South Africa introduces new regulations on moving assets overseas
Under the previous system, any individual could use their foreign investment allowance to transfer up to a total of ZAR10 million a year abroad through an authorised dealer. The tax compliance obligations were minimal. The obligations could include simply obtaining a tax compliance status number according to whether the individual was investing abroad or emigrating.
The newly amended tax compliance status procedure now requires individuals to complete an approval international transfer (AIT) application to export capital funds abroad above their annual discretionary allowance of ZAR1 million per year. Such applications have to be accompanied by a significant increase in disclosures and supporting documentation, says law firm Eversheds Sutherland.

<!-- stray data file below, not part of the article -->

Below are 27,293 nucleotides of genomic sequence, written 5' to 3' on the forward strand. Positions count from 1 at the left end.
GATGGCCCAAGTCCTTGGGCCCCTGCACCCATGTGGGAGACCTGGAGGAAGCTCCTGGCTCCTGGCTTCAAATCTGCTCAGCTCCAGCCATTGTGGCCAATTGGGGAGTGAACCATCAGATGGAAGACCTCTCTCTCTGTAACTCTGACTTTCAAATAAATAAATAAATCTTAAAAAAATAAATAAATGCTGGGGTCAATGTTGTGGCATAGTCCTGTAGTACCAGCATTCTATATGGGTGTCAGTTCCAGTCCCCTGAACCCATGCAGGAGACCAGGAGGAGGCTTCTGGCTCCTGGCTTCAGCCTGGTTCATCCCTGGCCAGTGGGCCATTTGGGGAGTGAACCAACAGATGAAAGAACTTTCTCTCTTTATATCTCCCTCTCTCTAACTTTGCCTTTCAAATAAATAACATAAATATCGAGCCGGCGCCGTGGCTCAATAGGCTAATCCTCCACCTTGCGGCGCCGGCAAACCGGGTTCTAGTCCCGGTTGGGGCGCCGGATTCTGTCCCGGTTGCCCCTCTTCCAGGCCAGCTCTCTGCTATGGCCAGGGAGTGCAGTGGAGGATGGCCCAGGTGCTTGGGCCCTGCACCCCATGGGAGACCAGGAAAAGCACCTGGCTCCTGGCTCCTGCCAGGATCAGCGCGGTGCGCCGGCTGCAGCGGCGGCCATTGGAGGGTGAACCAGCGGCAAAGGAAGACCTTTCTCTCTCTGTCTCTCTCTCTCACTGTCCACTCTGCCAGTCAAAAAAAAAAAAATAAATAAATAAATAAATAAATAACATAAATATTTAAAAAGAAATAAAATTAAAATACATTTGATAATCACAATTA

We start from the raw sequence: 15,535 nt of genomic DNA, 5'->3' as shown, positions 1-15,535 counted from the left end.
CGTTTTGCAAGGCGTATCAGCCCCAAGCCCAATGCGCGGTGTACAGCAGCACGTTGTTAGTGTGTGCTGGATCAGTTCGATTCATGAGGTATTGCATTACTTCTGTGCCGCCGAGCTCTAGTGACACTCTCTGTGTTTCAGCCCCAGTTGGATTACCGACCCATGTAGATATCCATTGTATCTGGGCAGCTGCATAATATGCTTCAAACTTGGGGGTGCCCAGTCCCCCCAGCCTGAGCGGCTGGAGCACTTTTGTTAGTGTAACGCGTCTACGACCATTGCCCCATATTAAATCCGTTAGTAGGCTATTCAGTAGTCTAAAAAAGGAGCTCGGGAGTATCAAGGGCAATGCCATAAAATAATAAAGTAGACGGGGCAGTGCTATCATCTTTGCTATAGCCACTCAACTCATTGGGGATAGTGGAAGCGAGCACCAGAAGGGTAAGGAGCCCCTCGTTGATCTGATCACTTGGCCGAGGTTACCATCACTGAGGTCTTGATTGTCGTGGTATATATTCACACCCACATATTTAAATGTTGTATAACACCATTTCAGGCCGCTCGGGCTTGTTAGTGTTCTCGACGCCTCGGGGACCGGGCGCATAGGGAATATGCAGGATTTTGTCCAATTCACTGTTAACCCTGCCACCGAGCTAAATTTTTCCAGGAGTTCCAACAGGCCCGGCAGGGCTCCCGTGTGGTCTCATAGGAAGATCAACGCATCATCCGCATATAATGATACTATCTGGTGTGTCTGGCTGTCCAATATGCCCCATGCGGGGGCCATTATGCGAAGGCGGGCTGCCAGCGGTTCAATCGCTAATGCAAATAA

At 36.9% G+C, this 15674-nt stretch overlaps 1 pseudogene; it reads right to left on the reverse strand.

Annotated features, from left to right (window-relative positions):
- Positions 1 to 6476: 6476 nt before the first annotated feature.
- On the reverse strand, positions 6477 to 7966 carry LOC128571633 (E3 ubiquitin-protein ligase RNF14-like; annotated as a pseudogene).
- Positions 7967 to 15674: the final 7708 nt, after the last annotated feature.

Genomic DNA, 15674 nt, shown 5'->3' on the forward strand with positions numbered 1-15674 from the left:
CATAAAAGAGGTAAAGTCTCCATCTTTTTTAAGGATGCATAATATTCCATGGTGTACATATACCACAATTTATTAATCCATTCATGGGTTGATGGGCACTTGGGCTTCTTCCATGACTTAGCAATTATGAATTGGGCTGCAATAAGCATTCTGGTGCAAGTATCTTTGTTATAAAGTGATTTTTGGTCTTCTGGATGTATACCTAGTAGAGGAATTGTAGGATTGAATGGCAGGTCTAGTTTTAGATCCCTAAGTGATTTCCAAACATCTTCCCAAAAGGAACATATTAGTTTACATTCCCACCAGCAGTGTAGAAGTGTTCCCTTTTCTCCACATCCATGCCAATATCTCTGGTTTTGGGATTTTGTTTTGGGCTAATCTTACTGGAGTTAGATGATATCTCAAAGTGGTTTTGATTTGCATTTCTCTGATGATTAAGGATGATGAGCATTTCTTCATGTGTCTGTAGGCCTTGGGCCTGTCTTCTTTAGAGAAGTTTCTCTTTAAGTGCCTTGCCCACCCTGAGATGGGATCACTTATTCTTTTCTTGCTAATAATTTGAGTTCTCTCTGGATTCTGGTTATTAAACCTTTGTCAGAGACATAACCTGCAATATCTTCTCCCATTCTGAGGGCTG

'All AIT applications must submit all material that demonstrates the source of the capital to be invested (whether local or foreign) and a statement of assets and liabilities for the previous three years', says the firm. This is a ‘significantly more onerous’ position which requires honest and accurate disclosures of the individual's source and nature of funds to SARS and, consequently, the South African Reserve Bank. However, the single discretionary allowance of ZAR1 million per calendar year for each individual is still in force and this new procedure is not required when expatriating funds less than that threshold.
The measure is being put forward by the South African government as part of its efforts to be removed from 'grey listing' by the Financial Action Task Force (FATF). FATF put South Africa on its 'grey list' of jurisdictions under increased monitoring in February 2023 and the country is rapidly introducing a large number of new laws to remedy the situation.
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